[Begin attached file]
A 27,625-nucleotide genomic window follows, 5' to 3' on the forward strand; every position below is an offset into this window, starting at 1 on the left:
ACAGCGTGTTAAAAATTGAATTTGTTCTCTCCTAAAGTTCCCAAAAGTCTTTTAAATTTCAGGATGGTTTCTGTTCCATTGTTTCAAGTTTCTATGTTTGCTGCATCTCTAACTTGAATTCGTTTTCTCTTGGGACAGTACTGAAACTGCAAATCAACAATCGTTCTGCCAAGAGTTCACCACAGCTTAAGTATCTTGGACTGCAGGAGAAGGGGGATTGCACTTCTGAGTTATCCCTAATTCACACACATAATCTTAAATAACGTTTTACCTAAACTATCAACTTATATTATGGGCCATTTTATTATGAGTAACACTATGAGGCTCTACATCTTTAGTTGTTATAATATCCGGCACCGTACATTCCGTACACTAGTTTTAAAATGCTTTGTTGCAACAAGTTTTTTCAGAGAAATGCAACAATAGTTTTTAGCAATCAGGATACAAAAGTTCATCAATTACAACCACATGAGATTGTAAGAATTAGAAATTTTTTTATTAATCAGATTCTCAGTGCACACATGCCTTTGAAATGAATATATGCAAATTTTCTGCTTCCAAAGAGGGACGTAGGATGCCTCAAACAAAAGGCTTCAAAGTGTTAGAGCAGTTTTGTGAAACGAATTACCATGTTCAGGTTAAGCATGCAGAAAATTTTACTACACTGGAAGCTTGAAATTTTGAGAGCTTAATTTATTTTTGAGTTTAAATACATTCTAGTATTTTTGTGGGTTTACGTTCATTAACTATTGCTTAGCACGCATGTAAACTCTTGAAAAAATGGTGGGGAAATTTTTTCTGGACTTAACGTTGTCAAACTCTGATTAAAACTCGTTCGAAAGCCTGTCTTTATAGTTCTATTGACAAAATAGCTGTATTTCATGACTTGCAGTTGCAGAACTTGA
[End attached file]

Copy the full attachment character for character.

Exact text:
A 27,625-nucleotide genomic window follows, 5' to 3' on the forward strand; every position below is an offset into this window, starting at 1 on the left:
ACAGCGTGTTAAAAATTGAATTTGTTCTCTCCTAAAGTTCCCAAAAGTCTTTTAAATTTCAGGATGGTTTCTGTTCCATTGTTTCAAGTTTCTATGTTTGCTGCATCTCTAACTTGAATTCGTTTTCTCTTGGGACAGTACTGAAACTGCAAATCAACAATCGTTCTGCCAAGAGTTCACCACAGCTTAAGTATCTTGGACTGCAGGAGAAGGGGGATTGCACTTCTGAGTTATCCCTAATTCACACACATAATCTTAAATAACGTTTTACCTAAACTATCAACTTATATTATGGGCCATTTTATTATGAGTAACACTATGAGGCTCTACATCTTTAGTTGTTATAATATCCGGCACCGTACATTCCGTACACTAGTTTTAAAATGCTTTGTTGCAACAAGTTTTTTCAGAGAAATGCAACAATAGTTTTTAGCAATCAGGATACAAAAGTTCATCAATTACAACCACATGAGATTGTAAGAATTAGAAATTTTTTTATTAATCAGATTCTCAGTGCACACATGCCTTTGAAATGAATATATGCAAATTTTCTGCTTCCAAAGAGGGACGTAGGATGCCTCAAACAAAAGGCTTCAAAGTGTTAGAGCAGTTTTGTGAAACGAATTACCATGTTCAGGTTAAGCATGCAGAAAATTTTACTACACTGGAAGCTTGAAATTTTGAGAGCTTAATTTATTTTTGAGTTTAAATACATTCTAGTATTTTTGTGGGTTTACGTTCATTAACTATTGCTTAGCACGCATGTAAACTCTTGAAAAAATGGTGGGGAAATTTTTTCTGGACTTAACGTTGTCAAACTCTGATTAAAACTCGTTCGAAAGCCTGTCTTTATAGTTCTATTGACAAAATAGCTGTATTTCATGACTTGCAGTTGCAGAACTTGA